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Dental fillings linked to kids' behavior problems, says study

Researchers, using data from the previous study The New England Children's Amalgam Trial, found that children with plastic fillings had slightly worse behavior problems than those without.

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A new study found that dental fillings in children led to behavior problems. (Jay Directo/AFP/Getty Images)

A new study is linking dental fillings with behavior changes in children.

Researchers, using data from the previous study The New England Children's Amalgam Trial, found that children with plastic fillings had slightly worse behavior problems than those without.

Children with these fillings were said to have higher rates of anxiety, depression and social stress.

"Some tooth-colored fillings known as composites were associated with worse social behavior in children age 11 to 16 at the end of the study," say study co-author Nancy Maserejian of the New England Research Institutes, reported WebMed.

"The composites that were associated with these problems include a chemical called bisGMA."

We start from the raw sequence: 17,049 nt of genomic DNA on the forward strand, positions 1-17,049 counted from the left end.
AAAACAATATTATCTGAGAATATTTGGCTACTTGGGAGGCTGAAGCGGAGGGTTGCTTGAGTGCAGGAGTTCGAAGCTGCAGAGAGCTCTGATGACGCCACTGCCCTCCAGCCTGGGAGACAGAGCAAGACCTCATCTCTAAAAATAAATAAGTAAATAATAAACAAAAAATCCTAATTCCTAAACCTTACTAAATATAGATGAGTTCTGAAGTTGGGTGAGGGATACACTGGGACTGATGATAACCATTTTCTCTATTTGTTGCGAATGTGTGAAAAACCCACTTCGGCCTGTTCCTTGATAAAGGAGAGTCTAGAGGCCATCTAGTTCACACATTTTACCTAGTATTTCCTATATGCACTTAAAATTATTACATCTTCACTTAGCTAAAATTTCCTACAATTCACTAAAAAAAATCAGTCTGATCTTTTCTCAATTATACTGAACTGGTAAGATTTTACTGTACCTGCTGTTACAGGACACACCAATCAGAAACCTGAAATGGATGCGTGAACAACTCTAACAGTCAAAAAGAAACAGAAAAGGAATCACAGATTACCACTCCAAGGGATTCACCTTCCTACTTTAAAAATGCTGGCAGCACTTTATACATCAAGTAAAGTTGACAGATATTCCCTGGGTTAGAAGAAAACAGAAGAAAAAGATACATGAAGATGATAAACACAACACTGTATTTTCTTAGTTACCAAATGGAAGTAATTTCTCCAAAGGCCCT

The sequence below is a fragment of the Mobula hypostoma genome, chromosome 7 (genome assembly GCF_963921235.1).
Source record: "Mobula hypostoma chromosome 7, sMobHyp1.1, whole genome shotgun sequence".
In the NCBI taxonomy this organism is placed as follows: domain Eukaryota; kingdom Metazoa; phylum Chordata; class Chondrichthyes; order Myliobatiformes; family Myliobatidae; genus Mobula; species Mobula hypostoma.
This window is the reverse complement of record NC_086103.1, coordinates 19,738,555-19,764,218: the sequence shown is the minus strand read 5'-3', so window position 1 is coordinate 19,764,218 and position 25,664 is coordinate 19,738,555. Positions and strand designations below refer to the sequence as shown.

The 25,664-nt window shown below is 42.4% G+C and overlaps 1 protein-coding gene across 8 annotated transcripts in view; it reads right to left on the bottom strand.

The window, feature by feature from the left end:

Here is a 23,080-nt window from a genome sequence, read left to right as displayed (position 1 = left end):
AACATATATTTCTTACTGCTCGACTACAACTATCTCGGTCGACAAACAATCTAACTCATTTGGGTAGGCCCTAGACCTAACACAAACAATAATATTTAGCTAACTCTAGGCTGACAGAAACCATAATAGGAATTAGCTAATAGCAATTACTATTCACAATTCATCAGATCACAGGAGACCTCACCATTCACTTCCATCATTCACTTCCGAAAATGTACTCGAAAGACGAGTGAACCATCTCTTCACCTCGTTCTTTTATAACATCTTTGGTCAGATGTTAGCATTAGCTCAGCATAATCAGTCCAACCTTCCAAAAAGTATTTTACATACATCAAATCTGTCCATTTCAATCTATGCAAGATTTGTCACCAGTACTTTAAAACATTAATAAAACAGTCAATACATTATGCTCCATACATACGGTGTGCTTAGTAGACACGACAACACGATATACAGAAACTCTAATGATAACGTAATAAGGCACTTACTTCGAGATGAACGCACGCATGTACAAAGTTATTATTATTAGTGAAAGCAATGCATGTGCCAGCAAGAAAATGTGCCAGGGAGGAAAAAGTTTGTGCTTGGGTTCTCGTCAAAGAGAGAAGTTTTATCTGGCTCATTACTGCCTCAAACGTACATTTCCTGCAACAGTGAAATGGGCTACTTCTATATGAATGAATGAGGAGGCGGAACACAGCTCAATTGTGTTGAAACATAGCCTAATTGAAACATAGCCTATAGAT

The chemical bisphenol A or BPA is used to create bisGMA, said WebMed.

According to CNN, BPA is an industrial chemical used in hard plastic products like cans and certain bottles since the 1960s

Many environmental groups have called for banning the chemical, which has been linked to brain and gland problems after a report in 2008.

The researchers of the current study pointed out that the levels of BPA in the children had not been measured.

"There is a strong suggestion that the associations may be causal, but we can't be certain," said Maserejian, according to HealthDay.

"More research is needed."

The study is published in Pediatrics.

http://www.globalpost.com/dispatch/news/health/120716/dental-fillings-linked-kids-behavior-problems-says-study